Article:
Seasonal affective disorder treatment: Choosing a light therapy box
Light therapy boxes can offer an effective treatment for seasonal affective disorder. Features such as light intensity, safety, cost and style are important considerations.
By Mayo Clinic Staff
Seasonal affective disorder (SAD) is a type of depression that typically occurs each year during fall and winter. Use of a light therapy box can offer relief. But for some people, light therapy may be more effective when combined with another SAD treatment, such as an antidepressant or psychological counseling (psychotherapy).
Light therapy boxes for SAD treatment are also known as light boxes, bright light therapy boxes and phototherapy boxes. All light therapy boxes for SAD treatment are designed do the same thing, but one may work better for you than another.
Talk with your doctor first
It's best to talk with your health care provider about choosing and using a light therapy box. If you're experiencing both SAD and bipolar disorder, the advisability and timing of using a light box should be carefully reviewed with your doctor. Increasing exposure too fast or using the light box for too long each time may induce manic symptoms if you have bipolar disorder.
If you have past or current eye problems such as glaucoma, cataracts or eye damage from diabetes, get advice from your eye doctor before starting light therapy.
Understanding a light box
A light therapy box mimics outdoor light. Researchers believe this type of light causes a chemical change in the brain that lifts your mood and eases other symptoms of SAD.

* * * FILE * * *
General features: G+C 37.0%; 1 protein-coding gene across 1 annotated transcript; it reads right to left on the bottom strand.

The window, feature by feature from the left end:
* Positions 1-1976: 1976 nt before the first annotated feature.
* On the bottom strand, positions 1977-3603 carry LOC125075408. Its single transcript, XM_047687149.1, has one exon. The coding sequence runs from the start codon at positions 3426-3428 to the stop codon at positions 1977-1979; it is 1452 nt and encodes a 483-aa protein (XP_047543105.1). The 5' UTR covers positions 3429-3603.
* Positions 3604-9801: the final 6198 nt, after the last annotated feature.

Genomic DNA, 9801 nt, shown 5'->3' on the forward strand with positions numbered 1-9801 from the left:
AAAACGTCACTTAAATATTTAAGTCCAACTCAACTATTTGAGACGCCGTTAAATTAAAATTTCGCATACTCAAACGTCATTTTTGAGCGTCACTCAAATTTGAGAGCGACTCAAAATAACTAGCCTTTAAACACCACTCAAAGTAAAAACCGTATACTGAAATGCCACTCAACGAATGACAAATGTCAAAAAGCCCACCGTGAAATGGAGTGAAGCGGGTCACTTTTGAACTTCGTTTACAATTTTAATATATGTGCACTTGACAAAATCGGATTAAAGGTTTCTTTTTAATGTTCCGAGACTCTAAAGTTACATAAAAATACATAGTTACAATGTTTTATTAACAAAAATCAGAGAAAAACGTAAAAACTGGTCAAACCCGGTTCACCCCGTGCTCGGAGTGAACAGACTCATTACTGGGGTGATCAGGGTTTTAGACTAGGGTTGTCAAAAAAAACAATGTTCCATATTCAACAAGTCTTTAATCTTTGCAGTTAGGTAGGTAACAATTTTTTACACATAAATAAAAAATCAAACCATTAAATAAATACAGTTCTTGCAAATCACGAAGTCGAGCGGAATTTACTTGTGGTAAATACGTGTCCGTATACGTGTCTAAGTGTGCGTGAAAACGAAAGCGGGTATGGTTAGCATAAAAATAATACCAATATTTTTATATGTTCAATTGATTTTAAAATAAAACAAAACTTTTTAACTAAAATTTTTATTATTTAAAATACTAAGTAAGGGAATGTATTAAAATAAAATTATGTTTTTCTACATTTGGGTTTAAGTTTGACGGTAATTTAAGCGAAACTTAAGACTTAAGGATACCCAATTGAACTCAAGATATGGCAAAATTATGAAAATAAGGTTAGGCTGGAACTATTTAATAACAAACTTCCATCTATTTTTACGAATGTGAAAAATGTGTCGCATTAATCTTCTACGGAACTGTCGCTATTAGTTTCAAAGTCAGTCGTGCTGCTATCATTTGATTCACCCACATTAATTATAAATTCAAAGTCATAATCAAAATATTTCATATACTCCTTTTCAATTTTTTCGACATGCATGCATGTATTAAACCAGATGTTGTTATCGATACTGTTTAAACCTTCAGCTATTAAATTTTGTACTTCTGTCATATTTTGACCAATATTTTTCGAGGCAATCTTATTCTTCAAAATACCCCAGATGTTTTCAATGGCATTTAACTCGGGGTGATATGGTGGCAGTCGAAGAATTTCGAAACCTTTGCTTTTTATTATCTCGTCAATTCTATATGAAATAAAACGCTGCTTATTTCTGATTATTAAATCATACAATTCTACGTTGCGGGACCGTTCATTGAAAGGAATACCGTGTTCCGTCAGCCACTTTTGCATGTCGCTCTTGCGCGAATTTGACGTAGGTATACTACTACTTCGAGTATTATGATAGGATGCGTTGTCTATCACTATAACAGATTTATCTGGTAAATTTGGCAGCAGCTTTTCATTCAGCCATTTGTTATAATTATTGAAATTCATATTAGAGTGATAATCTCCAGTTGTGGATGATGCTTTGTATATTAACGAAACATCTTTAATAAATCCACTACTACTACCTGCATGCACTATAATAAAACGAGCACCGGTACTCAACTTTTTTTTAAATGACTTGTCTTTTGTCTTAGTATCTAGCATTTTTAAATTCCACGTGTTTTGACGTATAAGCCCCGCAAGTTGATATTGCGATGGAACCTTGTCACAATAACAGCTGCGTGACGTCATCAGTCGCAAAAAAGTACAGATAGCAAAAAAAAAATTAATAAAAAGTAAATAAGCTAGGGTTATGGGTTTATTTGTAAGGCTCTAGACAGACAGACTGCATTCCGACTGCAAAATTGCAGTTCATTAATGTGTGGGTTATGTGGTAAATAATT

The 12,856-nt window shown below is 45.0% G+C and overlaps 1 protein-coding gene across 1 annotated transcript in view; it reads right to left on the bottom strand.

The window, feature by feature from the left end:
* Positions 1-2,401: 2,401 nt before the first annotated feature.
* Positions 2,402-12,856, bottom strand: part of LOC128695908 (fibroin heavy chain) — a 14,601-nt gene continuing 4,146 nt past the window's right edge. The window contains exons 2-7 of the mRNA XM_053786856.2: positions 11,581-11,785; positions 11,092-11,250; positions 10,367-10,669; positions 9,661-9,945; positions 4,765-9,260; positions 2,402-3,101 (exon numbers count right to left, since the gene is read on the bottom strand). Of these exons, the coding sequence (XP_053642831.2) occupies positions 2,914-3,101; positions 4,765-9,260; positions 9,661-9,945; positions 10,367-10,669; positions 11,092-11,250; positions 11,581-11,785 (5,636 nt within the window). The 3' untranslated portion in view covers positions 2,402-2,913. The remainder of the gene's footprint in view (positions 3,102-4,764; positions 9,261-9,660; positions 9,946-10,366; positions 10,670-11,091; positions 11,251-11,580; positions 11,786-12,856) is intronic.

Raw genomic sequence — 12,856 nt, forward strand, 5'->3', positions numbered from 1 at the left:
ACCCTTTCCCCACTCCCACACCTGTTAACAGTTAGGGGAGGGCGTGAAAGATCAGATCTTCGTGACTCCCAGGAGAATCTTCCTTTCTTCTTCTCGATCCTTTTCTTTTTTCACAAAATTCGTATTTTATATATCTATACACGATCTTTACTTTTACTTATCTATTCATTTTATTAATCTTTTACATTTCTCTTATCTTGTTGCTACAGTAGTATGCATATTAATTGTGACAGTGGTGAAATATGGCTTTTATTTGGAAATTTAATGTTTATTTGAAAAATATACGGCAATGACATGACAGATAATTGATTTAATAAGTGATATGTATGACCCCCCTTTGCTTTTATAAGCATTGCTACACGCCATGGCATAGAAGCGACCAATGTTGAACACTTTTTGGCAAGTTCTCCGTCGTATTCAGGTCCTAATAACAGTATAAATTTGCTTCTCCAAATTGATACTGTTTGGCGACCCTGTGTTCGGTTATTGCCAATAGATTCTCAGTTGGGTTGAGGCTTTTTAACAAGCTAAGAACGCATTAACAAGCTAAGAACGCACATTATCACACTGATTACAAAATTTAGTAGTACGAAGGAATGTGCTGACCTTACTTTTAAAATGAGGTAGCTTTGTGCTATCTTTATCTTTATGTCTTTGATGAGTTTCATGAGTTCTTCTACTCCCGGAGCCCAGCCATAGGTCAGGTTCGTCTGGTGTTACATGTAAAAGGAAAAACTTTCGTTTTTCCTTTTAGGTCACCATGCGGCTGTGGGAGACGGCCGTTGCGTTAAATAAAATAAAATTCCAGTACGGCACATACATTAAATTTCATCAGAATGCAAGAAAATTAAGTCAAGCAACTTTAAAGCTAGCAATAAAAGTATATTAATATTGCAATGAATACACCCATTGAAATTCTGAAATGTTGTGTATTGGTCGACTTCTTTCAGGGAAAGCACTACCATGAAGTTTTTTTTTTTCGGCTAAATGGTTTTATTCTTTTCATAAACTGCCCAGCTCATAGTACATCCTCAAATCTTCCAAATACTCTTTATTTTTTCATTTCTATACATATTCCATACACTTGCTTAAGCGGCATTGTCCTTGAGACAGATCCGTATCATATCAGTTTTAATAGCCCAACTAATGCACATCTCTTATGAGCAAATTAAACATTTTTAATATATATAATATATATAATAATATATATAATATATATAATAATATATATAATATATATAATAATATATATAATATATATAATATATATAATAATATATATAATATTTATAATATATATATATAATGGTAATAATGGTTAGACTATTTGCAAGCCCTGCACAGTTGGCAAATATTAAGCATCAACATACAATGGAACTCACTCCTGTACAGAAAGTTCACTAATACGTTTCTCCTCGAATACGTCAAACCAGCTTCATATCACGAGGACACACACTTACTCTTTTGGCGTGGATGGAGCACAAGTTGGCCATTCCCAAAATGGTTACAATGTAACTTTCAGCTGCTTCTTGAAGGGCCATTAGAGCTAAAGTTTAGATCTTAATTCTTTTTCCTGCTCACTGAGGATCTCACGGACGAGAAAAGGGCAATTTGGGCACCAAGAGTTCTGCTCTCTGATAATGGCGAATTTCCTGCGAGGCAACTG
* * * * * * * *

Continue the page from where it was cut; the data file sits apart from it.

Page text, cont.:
Generally, the light box should:
- Provide an exposure to 10,000 lux of light
- Emit as little UV light as possible
Typical recommendations include using the light box:
- Within the first hour of waking up in the morning
- For about 20 to 30 minutes
- At a distance of about 16 to 24 inches (41 to 61 centimeters) from the face
- With eyes open, but not looking directly at the light
Light boxes are designed to be safe and effective, but they aren't approved or regulated by the Food and Drug Administration (FDA) for SAD treatment, so it's important to understand your options.
You can buy a light box without a prescription. Your doctor may recommend a specific light box, but most health insurance plans do not cover the cost.
What to consider
Here are some questions to think about when buying a light box for seasonal affective disorder:
- Is it made specifically to treat SAD? If not, it may not help your depression. Some light therapy lamps are designed for skin disorders — not for SAD. Lamps used for skin disorders primarily emit ultraviolet (UV) light and could damage your eyes if used incorrectly. Light boxes used to treat SAD should filter out most or all UV light.
- How bright is it? Light boxes produce different intensities of light. Brighter boxes will require less time to use each day, compared with dimmer boxes, to achieve the same effect. Typically the recommended intensity of light is 10,000 lux.
- How much UV light does it release? Light boxes for SAD should be designed to filter out most or all UV light. Contact the manufacturer for safety information if you have questions.
- Can it cause eye damage? Some light boxes include features designed to protect the eyes. Make sure the light box filters out most or all UV light to avoid damaging your eyes. Ask your eye doctor for advice on choosing a light box if you have eye problems such as glaucoma, cataracts or eye damage from diabetes.
- Is it the style you need? Light boxes come in different shapes and sizes, with varied features. Some look like upright lamps, while others are small and rectangular. The effectiveness of a light box depends on daily use, so buy one that's convenient for you.
- Can you put it in the right location? Think about where you'll want to place your light box and what you might do during its use, such as reading. Check the manufacturer's instructions, so you receive the right amount of light at the proper distance.
Talk to your health care professional about light box options and recommendations, so you get one that's best suited to your needs.
March 16, 2016
See more In-depth
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- Hall-Flavin DK (expert opinion). Mayo Clinic, Rochester, Minn. Feb. 15, 2016.